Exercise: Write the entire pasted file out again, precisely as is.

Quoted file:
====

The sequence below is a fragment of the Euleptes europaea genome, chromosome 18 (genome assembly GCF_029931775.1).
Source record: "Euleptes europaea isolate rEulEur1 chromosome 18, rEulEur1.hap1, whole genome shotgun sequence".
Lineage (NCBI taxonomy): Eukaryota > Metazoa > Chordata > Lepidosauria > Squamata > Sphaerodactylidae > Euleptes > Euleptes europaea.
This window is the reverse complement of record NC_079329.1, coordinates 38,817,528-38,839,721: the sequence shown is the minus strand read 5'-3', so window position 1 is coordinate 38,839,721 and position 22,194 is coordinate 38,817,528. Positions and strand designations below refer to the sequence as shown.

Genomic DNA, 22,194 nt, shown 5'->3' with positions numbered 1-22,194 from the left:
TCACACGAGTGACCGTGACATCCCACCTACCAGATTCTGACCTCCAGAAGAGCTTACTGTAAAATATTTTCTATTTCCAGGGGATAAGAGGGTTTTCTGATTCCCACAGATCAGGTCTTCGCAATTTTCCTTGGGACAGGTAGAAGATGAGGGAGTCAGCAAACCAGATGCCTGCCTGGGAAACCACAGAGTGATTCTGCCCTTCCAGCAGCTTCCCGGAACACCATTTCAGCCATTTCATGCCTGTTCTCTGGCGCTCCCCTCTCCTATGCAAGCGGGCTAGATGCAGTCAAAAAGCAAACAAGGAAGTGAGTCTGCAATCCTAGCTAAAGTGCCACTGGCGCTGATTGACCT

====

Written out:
The sequence below is a fragment of the Euleptes europaea genome, chromosome 18 (genome assembly GCF_029931775.1).
Source record: "Euleptes europaea isolate rEulEur1 chromosome 18, rEulEur1.hap1, whole genome shotgun sequence".
Lineage (NCBI taxonomy): Eukaryota > Metazoa > Chordata > Lepidosauria > Squamata > Sphaerodactylidae > Euleptes > Euleptes europaea.
This window is the reverse complement of record NC_079329.1, coordinates 38,817,528-38,839,721: the sequence shown is the minus strand read 5'-3', so window position 1 is coordinate 38,839,721 and position 22,194 is coordinate 38,817,528. Positions and strand designations below refer to the sequence as shown.

Genomic DNA, 22,194 nt, shown 5'->3' with positions numbered 1-22,194 from the left:
TCACACGAGTGACCGTGACATCCCACCTACCAGATTCTGACCTCCAGAAGAGCTTACTGTAAAATATTTTCTATTTCCAGGGGATAAGAGGGTTTTCTGATTCCCACAGATCAGGTCTTCGCAATTTTCCTTGGGACAGGTAGAAGATGAGGGAGTCAGCAAACCAGATGCCTGCCTGGGAAACCACAGAGTGATTCTGCCCTTCCAGCAGCTTCCCGGAACACCATTTCAGCCATTTCATGCCTGTTCTCTGGCGCTCCCCTCTCCTATGCAAGCGGGCTAGATGCAGTCAAAAAGCAAACAAGGAAGTGAGTCTGCAATCCTAGCTAAAGTGCCACTGGCGCTGATTGACCT